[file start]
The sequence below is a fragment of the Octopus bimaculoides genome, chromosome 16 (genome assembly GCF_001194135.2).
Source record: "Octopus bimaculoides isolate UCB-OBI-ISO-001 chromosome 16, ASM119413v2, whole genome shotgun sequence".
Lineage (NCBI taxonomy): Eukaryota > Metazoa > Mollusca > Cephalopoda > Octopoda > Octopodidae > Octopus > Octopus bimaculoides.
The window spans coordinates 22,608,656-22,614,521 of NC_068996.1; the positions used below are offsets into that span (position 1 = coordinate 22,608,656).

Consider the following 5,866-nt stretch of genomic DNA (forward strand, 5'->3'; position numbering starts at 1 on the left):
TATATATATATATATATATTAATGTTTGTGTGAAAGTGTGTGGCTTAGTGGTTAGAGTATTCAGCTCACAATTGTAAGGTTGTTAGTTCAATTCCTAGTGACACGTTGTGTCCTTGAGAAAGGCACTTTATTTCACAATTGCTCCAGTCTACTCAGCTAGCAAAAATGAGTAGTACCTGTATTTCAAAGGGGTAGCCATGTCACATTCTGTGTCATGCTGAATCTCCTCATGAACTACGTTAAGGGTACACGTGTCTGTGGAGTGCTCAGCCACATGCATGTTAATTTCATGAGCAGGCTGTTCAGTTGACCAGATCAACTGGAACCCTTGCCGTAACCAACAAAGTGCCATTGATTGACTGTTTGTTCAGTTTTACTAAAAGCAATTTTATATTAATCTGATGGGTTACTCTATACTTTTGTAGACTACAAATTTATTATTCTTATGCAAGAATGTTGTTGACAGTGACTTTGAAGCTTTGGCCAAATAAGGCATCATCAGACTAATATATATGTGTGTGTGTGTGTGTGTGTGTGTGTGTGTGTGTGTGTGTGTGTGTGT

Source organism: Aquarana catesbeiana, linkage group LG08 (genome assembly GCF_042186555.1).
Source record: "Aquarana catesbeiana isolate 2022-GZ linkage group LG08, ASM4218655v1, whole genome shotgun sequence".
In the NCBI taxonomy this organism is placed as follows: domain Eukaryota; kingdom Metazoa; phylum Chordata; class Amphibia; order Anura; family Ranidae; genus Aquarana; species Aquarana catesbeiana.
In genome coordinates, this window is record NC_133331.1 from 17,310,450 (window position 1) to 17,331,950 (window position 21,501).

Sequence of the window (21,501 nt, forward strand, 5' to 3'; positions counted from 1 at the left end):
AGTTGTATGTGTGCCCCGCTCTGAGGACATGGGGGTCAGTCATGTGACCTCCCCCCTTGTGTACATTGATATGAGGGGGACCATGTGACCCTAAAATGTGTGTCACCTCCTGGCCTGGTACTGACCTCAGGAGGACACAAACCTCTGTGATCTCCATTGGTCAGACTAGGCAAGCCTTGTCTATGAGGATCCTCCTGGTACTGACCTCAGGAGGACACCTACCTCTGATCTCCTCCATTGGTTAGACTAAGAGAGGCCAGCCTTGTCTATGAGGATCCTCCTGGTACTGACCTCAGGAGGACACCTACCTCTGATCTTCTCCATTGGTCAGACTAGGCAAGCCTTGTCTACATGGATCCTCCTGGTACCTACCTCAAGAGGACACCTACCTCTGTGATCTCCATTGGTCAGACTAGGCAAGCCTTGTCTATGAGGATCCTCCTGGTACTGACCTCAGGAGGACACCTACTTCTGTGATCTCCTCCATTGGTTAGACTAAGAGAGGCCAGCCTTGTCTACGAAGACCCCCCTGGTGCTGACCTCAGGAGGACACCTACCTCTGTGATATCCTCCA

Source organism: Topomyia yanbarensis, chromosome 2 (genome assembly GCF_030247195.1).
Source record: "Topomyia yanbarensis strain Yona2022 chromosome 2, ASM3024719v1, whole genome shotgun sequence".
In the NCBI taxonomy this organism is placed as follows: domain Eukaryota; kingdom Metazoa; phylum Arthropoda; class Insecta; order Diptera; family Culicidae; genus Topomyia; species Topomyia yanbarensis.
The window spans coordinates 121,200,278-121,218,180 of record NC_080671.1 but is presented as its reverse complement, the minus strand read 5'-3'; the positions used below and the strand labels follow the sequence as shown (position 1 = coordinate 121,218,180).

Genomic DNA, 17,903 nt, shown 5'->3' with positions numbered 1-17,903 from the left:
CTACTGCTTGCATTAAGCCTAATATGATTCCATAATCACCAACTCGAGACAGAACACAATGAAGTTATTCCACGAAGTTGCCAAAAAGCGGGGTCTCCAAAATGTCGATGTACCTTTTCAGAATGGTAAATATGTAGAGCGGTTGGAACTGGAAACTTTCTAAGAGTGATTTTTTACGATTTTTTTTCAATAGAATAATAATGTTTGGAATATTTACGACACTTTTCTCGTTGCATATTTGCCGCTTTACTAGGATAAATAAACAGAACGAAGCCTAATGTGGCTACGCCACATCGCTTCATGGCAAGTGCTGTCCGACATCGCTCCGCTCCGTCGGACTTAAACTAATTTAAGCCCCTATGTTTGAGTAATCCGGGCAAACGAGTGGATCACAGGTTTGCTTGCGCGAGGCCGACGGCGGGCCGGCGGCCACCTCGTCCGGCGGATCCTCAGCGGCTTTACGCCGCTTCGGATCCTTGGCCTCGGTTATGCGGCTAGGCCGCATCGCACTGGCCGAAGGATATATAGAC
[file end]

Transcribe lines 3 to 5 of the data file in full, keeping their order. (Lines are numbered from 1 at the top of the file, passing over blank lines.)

Lineage (NCBI taxonomy): Eukaryota > Metazoa > Mollusca > Cephalopoda > Octopoda > Octopodidae > Octopus > Octopus bimaculoides.
The window spans coordinates 22,608,656-22,614,521 of NC_068996.1; the positions used below are offsets into that span (position 1 = coordinate 22,608,656).

Consider the following 5,866-nt stretch of genomic DNA (forward strand, 5'->3'; position numbering starts at 1 on the left):